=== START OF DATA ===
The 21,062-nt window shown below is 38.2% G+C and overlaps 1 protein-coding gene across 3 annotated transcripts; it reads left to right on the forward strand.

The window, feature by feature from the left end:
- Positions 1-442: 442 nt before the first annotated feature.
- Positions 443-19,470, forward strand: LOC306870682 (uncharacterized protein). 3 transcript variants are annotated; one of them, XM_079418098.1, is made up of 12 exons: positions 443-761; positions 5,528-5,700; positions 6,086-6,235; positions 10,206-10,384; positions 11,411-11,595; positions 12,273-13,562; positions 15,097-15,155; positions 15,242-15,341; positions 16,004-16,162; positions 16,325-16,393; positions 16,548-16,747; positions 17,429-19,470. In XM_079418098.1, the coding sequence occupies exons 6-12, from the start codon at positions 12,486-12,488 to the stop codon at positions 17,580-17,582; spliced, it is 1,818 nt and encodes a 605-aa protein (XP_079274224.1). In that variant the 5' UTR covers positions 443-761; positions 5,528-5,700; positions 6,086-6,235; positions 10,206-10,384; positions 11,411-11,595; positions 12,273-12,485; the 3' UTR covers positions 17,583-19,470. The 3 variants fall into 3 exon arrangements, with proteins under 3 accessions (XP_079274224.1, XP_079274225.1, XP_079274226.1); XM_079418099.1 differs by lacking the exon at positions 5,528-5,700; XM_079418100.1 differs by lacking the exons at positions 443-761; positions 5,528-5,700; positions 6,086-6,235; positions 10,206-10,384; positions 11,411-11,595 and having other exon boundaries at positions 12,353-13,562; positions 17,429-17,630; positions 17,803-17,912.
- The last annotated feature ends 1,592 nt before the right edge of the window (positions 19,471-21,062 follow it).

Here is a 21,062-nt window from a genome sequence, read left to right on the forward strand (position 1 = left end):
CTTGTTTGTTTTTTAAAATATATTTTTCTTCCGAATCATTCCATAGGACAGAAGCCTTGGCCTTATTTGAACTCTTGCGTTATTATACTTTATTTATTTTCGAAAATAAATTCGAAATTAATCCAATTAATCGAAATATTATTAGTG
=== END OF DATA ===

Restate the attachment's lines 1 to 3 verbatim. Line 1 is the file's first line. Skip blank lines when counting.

The 21,062-nt window shown below is 38.2% G+C and overlaps 1 protein-coding gene across 3 annotated transcripts; it reads left to right on the forward strand.

The window, feature by feature from the left end:
- Positions 1-442: 442 nt before the first annotated feature.